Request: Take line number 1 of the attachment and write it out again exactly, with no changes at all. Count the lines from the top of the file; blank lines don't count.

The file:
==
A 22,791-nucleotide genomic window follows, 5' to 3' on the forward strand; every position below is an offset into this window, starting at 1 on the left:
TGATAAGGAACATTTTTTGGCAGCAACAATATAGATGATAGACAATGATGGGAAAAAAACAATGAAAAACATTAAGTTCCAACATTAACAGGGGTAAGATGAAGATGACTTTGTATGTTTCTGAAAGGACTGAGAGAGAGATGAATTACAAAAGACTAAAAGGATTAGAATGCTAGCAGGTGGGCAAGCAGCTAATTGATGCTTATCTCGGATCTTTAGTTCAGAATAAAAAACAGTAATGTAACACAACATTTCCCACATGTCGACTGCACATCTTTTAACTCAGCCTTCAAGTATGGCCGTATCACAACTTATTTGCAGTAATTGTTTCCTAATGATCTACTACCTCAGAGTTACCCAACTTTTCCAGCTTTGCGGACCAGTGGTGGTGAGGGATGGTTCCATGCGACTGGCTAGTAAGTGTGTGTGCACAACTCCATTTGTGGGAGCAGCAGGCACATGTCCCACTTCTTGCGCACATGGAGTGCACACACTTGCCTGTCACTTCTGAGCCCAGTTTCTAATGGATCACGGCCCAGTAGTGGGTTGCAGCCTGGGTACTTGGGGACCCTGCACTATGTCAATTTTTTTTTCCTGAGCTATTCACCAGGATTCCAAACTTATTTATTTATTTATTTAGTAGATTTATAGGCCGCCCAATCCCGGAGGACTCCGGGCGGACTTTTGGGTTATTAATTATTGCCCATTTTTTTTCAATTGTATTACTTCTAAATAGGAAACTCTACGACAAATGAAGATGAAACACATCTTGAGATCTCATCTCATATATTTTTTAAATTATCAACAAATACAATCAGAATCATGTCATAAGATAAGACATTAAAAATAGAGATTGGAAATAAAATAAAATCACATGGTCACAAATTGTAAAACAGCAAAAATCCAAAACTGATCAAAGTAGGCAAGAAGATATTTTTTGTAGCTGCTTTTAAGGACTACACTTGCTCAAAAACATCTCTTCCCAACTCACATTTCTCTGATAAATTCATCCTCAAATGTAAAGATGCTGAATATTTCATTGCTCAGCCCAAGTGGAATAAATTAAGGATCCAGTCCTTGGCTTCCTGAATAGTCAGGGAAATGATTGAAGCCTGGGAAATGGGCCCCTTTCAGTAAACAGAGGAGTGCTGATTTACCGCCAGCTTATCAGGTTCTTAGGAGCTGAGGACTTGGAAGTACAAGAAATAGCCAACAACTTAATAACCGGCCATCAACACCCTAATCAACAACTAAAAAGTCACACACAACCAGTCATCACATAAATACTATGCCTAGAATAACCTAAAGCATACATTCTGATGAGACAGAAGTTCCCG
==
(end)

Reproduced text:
A 22,791-nucleotide genomic window follows, 5' to 3' on the forward strand; every position below is an offset into this window, starting at 1 on the left: